‘A chilling, creeping novel with very obvious parallels to more modern forms of witch-hunts and misogyny, but is still firmly rooted in an England torn apart by civil war and gripped by religious fervour’ Red
‘A haunting, brooding debut’ Psychologies
All I can add is that Beth is a local author living in New Mills – lucky us.
Image for Cast Iron : Enzo Macleod 63. Cast Iron by Peter May  Enzo Macleod 6
The new thriller from the author of Coffin Road,  the Lewis trilogy.

In 1989, a killer dumped the body of twenty-year-old Lucie Martin into a picturesque lake in the West of France. Fourteen years later, during a summer heatwave, a drought exposed her remains – bleached bones amid the scorched mud and slime. No one was ever convicted of her murder. But now, forensic expert Enzo Macleod is reviewing this stone-cold case – the toughest of those he has been challenged to solve. When Enzo finds a flaw in the original evidence surrounding Lucie’s murder, he opens a Pandora’s box that not only raises old ghosts but endangers his entire family.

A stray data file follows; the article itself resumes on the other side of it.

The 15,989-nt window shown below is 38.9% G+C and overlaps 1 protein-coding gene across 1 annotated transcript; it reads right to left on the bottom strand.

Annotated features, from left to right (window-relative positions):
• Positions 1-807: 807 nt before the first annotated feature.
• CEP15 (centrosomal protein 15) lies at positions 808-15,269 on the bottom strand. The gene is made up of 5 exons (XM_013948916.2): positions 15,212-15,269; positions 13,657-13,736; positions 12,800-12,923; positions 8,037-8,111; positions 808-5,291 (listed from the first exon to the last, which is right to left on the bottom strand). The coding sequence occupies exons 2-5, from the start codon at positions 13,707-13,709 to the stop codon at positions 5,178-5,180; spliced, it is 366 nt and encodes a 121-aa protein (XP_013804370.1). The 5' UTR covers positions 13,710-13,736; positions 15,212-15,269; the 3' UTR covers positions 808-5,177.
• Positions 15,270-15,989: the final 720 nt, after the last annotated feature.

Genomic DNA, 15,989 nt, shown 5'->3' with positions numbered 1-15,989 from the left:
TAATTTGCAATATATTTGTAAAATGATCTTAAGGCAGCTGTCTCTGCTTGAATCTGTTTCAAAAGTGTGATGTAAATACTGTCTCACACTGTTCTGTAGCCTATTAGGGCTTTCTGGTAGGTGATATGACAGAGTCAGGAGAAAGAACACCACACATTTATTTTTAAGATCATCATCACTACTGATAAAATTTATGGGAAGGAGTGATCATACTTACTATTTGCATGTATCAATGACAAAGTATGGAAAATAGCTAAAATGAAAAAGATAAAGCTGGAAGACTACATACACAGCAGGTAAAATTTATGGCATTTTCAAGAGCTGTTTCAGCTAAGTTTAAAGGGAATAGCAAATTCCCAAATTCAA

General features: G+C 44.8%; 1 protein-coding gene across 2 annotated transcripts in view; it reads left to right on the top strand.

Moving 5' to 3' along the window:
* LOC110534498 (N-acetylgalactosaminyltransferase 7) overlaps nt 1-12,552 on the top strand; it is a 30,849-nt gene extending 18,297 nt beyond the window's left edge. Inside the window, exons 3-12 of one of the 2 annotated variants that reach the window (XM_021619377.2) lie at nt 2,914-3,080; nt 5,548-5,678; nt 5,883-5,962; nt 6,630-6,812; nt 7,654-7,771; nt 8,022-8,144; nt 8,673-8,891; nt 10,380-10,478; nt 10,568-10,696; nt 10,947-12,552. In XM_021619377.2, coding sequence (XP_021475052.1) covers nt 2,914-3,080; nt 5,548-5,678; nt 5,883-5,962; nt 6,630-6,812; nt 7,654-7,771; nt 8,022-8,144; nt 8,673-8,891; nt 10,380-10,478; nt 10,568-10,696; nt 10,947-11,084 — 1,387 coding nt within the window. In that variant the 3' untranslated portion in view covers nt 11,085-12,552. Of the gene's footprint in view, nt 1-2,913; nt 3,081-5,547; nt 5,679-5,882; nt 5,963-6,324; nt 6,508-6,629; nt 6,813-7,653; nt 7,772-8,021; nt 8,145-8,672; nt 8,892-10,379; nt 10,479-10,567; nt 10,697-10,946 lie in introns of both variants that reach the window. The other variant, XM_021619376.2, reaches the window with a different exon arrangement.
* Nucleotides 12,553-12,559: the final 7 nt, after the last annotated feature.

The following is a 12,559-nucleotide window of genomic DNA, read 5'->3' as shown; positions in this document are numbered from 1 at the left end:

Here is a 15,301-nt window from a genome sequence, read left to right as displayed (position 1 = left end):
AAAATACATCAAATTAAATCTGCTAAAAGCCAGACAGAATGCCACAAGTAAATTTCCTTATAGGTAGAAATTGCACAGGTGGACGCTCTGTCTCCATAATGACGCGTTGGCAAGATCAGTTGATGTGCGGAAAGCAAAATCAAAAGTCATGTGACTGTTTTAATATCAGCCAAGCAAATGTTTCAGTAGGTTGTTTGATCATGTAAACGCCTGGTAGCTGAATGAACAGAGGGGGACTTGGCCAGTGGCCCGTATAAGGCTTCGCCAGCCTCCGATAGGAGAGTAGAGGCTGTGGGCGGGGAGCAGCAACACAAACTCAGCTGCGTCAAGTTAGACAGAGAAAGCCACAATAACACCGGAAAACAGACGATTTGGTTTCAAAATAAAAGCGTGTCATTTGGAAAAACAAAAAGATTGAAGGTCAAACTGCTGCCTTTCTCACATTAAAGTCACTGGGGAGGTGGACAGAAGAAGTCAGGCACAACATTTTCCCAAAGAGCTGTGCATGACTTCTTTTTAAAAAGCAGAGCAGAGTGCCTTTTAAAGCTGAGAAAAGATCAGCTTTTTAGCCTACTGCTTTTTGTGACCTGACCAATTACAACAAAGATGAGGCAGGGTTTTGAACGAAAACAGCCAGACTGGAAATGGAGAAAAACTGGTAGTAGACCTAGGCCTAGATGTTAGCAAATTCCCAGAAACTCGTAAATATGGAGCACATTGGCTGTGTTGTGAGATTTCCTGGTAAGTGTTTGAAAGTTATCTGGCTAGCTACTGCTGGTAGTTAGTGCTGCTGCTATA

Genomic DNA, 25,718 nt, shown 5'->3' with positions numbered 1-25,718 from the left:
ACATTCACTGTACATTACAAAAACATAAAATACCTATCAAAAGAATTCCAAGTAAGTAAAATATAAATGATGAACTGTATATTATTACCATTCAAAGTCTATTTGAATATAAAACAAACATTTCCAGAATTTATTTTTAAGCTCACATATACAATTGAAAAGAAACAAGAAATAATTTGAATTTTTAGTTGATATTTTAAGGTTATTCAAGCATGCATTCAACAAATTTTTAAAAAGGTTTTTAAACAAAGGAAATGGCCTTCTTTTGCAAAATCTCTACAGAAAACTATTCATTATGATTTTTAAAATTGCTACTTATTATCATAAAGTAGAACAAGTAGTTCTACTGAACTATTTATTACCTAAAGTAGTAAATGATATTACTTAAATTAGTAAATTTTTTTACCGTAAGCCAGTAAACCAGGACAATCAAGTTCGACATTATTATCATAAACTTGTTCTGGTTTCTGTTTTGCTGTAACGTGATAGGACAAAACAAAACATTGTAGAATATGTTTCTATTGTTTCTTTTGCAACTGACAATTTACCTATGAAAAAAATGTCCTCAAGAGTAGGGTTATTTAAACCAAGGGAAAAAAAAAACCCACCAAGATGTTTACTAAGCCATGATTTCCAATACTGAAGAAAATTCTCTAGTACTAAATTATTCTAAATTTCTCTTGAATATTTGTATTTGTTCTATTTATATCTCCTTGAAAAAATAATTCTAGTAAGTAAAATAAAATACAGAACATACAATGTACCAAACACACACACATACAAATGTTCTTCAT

Western France – now May’s own stamping ground – is as much a character in the book as the Hebrides were in his formidable Isle of Lewis sequence’ The Guardian

Image for The Last Tudor4. The Last Tudor  by Philippa Gregory

Jane Grey was Queen of England for nine days. Using her position as cousin to the deceased king, her father and his conspirators put her on the throne ahead of the king’s half-sister Mary, who quickly mustered an army, claimed her crown and locked Jane in the Tower. When Jane refused to betray her Protestant faith, Mary sent her to the executioner’s block.

Praise for Philippa Gregory: `Meticulously researched and deeply entertaining, this story of betrayal and divided loyalties is Gregory on top form’ Good Housekeeping

`Gregory has popularised Tudor history perhaps more than any other living fiction writer…all of her books feature strong, complex women, doing their best to improve their lives in worlds dominated by men’ Sunday Times

`Engrossing’ Sunday Express `Popular historical fiction at its finest, immaculately researched and superbly told’ The Times.

5. The Essex Serpent by Sarah Perry

This is a must, if you have not yet read it! Another Sunday Times bestseller.

London 1893. When Cora Seaborne’s husband dies, she steps into her new life as a widow with as much sadness as relief.